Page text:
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Senate bill urges construction of facilities for pregnant, nursing detainees
Heavily guarded Reina Mae Nasino looks at her 3-month-old daughter as she lays her to rest at the Manila North Cemetery on October 16, 2020. Allowed just three hours out of jail, the grieving mother remained handcuffed during the funeral.
KAPATID/release

Senate bill urges construction of facilities for pregnant, nursing detainees

(Philstar.com) - December 1, 2020 - 12:59pm

MANILA, Philippines — Citing the case of Reina Mae Nasino and of her baby, Sen. Leila de Lima has proposed a measure to set up facilities in detention centers and prisons for women detainees, especially mothers and their children.

"This measure hopes to be the catalyst that will shed a light into the horrors to which children born to mothers deprived of liberty have to live with and survive, that will make the world to which they have been born in better, and that will give them the compassion and mercy that children for all their innocence and purity rightfully deserve," De Lima, who has been detained at Camp Crame for close to four years now, said. 

The senator filed Senate Bill No. 1926 or "Mothers Deprived of Liberty and their Children Act of 2020," last November 23, her office said Tuesday. 

De Lima recalled the case of Baby River, who died while separated from her mother, calling it compelling proof that reforms must be implemented swiftly and effectively on laws that affect the rights of pregnant and nursing women deprived of liberty.

Following the death of Baby River and amid public outcry over jail guards' treatment of Nasino, who remained handcuffed throughout most of her daughter's wake and funeral, Malacañang said it would look into conditions in jail facilities.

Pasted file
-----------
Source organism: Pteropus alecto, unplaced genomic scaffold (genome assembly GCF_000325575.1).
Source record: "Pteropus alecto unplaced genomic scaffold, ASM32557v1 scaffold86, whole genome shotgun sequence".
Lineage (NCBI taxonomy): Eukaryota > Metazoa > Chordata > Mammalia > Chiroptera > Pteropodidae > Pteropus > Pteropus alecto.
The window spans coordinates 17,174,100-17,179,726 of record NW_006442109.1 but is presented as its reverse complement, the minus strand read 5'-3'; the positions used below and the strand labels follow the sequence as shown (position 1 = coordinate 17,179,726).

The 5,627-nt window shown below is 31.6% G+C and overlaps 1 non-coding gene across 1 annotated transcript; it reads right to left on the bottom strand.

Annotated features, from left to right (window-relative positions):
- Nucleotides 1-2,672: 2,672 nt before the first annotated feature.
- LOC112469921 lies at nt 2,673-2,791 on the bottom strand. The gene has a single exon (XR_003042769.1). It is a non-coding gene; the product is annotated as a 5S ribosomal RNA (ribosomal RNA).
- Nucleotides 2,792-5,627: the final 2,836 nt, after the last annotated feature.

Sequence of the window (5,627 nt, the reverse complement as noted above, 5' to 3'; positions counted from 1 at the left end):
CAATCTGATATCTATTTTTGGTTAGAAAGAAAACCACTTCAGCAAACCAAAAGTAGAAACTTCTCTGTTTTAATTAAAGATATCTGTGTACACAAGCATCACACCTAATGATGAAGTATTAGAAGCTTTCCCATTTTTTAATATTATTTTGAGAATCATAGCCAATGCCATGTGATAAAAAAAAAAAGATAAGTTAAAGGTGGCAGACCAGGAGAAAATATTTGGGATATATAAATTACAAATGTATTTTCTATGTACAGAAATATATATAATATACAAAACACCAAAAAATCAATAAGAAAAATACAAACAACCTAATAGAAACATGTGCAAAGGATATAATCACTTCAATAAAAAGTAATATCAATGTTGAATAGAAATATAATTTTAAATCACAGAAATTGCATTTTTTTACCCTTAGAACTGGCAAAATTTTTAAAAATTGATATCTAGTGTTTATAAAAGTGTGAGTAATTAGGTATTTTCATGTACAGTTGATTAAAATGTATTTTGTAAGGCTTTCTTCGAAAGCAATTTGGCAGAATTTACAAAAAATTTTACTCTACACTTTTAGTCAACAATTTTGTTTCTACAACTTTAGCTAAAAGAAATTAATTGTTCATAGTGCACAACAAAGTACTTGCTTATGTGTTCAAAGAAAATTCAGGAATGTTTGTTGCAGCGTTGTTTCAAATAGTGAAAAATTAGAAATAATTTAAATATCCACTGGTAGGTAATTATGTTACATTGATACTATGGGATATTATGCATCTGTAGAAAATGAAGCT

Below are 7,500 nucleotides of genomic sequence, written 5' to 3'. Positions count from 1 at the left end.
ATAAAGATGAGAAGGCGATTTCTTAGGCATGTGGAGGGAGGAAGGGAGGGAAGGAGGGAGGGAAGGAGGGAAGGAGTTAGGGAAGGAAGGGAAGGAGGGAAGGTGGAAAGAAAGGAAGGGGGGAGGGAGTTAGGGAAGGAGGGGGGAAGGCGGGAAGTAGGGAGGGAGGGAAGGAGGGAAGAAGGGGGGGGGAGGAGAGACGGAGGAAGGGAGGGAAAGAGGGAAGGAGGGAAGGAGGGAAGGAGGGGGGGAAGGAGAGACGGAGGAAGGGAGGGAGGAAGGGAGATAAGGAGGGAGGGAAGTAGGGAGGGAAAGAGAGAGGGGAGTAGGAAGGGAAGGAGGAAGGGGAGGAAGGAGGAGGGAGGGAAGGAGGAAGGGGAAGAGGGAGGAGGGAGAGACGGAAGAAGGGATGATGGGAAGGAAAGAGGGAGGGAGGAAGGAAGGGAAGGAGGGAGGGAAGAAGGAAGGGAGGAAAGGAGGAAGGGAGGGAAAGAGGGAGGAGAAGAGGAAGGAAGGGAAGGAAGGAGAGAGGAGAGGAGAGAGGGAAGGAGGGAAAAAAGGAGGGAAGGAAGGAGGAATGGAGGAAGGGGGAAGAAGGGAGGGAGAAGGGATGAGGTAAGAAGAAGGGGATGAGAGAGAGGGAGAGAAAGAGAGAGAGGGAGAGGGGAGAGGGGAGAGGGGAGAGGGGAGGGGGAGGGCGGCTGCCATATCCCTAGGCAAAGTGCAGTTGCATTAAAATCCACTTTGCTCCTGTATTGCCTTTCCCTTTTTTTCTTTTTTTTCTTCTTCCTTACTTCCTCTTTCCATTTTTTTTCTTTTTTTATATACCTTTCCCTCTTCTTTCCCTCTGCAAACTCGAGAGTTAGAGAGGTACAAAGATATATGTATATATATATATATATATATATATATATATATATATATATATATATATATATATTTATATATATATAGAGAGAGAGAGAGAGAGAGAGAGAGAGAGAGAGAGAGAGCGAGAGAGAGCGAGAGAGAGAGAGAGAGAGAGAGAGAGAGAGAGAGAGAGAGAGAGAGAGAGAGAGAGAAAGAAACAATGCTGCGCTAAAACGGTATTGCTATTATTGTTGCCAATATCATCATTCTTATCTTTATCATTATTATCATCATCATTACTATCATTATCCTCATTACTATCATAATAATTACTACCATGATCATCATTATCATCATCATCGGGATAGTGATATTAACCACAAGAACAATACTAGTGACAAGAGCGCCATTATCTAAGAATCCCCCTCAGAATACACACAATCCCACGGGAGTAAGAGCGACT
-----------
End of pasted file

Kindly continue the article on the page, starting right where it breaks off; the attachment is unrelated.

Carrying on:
Nasino was forced to part with her child after the Manila City Jail Dormitory said that it did not have the facilities needed to nurse newborn babies.

READ: Still in cuffs, jailed activist buries baby born while behind barsKarapatan: BJMP, court took away Baby River's fighting chance to live

Babies to stay with jailed moms for first 12 months

Under De Lima's proposed measure, all infants born to detained women shall remain with their mothers for the first twelve months after birth.

"Decisions as to when a child is to be separated from his/her mother after the twelve (12) months from birth, shall be based on individual assessments and the best interest of the child," she said. 

"Non-custodial sentences for pregnant women and women with dependent children shall be preferred when possible and appropriate, with custodial sentences being considered only when the offense is serious or heinous in nature, after taking into account the best interest of the child or children, while ensuring that appropriate provision has been made for the care of such children," De Lima added. 

The senator said her bill is guided by several international laws and principles including the Nelson Mandela Rules which requires member States to work towards establishing in women's institutions "special accommodation for all necessary pre-natal and post-natal care and treatment."

It also drew from Article 30 of the "Children of Imprisoned Mothers" from the African Charter on the Rights and Welfare of the Child, which seeks to provide special treatment to expectant mothers and to mothers of infants and young children who have been accused or found guilty of infringing the penal law.  — Bella Perez-Rubio

BUREAU OF JAIL PENOLOGY AND MANAGEMENT DEPARTMENT OF JUSTICE HUMAN RIGHTS SENATE
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